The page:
This 1929 Chrysler Series 75 Tonneau Phaeton is true vintage elegance on wheels. And everything from the two-tone style to the unique driving position makes for the kind of grand touring classic that is going to get people talking.
This was the kind of car that took Chrysler's reputation for advanced engineering and also added top-level style. After all, a dual-cowl phaeton is the kind of thing that you'd expect from a brand with a hyphen in its name like Pierce-Arrow or Rolls-Royce. And this one really goes for premium style with a two-tone blue that even has a red pinstripe for a proper separation line. And it all has the right aged-in look for a proper classic. Dual spotlights, wire wheels, and double bumpers are all part of a roaring 1920s lavishness. Plus, the dual cowl phaeton is one of the most sought-after styles from this era. It combines the ideas of early open motoring with the elegant appearance (and function) of an adjustable second windshield for the passengers. For added weather protection, there is a folding canvas top. It has a sleeker profile than convertible sedans of this era, which allows for it to show off part of its wood frame construction. And everything from the proper trunk carrier to the dual spare whitewalls in the fender give this the kind of detailed classic elegance that's irresistible.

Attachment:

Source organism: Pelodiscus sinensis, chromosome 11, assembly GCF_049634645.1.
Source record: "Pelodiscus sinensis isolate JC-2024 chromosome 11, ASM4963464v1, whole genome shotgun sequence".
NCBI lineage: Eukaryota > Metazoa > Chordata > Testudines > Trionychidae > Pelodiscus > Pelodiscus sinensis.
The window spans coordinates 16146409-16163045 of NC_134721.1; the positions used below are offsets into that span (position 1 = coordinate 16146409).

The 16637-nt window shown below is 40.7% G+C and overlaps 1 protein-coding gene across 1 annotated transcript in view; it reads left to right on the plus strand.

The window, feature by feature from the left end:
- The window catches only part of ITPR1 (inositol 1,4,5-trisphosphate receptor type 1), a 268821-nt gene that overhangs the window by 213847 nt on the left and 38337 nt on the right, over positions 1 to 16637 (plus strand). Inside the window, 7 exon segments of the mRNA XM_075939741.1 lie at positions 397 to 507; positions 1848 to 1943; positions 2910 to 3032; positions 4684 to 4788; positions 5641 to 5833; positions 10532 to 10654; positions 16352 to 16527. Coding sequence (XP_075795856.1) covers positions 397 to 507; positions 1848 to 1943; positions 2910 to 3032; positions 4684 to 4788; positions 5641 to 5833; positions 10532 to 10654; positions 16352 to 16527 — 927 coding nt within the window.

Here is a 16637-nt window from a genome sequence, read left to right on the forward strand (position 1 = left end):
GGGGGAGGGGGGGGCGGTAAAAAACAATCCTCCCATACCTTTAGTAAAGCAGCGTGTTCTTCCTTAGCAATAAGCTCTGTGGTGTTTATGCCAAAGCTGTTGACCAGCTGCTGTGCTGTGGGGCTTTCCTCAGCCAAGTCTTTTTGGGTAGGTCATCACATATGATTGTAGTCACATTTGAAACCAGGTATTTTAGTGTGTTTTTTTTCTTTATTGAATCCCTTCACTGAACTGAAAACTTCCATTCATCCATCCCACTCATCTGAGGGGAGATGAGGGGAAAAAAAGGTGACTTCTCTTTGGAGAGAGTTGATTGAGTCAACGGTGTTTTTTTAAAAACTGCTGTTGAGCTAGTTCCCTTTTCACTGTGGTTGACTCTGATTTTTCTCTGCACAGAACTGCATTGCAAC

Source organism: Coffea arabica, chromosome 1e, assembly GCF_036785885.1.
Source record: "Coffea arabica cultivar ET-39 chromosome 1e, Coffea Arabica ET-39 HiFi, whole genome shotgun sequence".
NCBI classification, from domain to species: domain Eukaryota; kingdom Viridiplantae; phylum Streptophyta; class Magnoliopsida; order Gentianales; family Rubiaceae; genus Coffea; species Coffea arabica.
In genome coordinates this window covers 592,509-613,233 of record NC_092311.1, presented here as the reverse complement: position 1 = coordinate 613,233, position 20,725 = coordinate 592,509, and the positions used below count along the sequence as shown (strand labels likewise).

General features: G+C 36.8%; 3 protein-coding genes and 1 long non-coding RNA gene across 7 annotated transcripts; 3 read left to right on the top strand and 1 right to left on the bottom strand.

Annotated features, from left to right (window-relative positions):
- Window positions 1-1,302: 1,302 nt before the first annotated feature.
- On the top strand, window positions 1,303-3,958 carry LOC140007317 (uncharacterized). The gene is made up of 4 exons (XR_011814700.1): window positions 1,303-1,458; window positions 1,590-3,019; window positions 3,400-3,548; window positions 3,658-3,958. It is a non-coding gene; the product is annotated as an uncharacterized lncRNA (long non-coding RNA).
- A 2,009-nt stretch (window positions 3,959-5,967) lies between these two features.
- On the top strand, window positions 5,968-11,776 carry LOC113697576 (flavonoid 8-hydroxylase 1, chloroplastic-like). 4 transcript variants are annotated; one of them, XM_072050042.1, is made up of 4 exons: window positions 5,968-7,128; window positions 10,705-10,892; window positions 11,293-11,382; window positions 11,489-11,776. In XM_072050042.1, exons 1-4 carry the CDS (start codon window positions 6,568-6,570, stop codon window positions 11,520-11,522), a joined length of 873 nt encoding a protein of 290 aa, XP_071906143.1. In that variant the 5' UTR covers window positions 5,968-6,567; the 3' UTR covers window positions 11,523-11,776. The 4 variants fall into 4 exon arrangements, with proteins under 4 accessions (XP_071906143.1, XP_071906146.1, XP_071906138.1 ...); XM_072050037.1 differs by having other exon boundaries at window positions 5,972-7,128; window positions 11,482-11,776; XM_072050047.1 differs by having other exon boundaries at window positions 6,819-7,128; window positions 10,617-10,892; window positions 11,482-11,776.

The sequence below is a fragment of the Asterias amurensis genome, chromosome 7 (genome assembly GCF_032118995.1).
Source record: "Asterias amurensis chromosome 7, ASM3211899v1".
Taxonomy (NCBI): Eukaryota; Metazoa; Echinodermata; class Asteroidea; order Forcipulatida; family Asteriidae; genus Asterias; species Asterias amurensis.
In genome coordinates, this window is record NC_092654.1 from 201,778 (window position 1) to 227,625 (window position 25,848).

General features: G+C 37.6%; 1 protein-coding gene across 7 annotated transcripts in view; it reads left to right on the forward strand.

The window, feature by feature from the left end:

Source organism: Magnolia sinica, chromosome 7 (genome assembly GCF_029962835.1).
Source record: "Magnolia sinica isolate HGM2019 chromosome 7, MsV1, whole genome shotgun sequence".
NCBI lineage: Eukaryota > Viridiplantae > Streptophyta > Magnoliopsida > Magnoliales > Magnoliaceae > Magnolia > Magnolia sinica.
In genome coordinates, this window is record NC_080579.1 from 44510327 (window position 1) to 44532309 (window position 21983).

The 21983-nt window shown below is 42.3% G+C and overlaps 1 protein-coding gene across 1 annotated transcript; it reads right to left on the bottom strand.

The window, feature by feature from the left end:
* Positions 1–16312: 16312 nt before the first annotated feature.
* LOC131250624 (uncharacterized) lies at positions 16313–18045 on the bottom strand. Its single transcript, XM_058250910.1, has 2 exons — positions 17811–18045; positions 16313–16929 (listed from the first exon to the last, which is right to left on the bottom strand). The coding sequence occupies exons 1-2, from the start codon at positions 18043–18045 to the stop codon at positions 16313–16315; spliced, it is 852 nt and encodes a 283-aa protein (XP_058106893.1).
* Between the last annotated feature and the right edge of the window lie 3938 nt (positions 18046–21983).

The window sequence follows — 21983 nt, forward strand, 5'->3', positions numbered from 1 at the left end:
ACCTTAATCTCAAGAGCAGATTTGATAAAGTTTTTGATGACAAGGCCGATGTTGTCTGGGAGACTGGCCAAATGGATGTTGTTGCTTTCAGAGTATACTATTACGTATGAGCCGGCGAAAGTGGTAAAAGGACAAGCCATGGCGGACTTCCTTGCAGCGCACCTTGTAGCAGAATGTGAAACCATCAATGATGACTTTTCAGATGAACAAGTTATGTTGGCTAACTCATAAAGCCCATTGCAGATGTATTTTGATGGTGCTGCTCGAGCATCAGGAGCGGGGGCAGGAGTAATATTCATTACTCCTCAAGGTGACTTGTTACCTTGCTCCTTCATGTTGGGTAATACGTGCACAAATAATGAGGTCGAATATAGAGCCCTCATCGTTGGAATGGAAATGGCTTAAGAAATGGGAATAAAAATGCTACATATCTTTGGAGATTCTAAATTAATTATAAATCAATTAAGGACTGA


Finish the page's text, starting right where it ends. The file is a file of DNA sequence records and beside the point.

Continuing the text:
Because this Chrysler is open to the world, the interior perfectly complements the exterior. The light blue carries directly onto the dash, and the seats are a near-perfect match for the exterior's deeper blue paint. There is plenty of interior room within this car's 121-inch wheelbase. And while the rear windshield and rear gauges are fun to show off, the most unique interior feature might just be the right-hand driving position.
The Series 75 was named after the 75 horsepower expected out of the 248 cubic-inch inline-six L-head motor. This was quite a feat for its day, especially because the 75 in the name also reflected a 75 mph top speed. So it's an important motor that looks very honest in its current presentation. While you notice newer paint over the years, there's such an overall authentic style to this one that we haven't tried to alter it. So it is not currently road-ready. It's purposely kept that way currently because there are some people who may want this as a museum piece. This full authentic style is ready for display right now. And if you are looking to get it back on the road and drive to shows, this is the kind of car where you're going to want to have a restoration where you'll make personal and custom decisions. So it's presented as it is today because altering it would likely take it further away from your ultimate goal with this Chrysler.
A dual-cowl phaeton is a special kind of touring car, and this represents a kind of automotive history that few get to see and even fewer get to possess. So if you love rare elegance, you need to treat yourself to this Chrysler.